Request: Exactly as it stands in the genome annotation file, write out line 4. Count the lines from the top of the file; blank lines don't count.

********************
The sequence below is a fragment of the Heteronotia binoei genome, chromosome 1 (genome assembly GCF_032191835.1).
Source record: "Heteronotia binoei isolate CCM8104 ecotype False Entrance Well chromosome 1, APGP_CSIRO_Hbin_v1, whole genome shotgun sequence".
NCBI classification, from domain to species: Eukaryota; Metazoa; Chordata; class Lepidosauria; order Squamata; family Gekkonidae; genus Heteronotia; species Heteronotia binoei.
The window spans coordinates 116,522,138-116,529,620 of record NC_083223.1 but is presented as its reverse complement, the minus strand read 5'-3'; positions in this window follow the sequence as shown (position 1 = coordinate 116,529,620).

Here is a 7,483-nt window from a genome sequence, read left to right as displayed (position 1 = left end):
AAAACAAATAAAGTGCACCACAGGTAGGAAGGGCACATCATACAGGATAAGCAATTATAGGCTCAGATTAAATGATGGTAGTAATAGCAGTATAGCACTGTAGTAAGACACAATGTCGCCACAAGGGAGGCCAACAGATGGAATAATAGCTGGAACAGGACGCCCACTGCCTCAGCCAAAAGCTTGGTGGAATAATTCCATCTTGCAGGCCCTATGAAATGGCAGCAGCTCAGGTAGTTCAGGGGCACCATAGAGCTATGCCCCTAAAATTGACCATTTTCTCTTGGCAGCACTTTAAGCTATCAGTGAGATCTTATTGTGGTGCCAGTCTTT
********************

The window spans coordinates 116,522,138-116,529,620 of record NC_083223.1 but is presented as its reverse complement, the minus strand read 5'-3'; positions in this window follow the sequence as shown (position 1 = coordinate 116,529,620).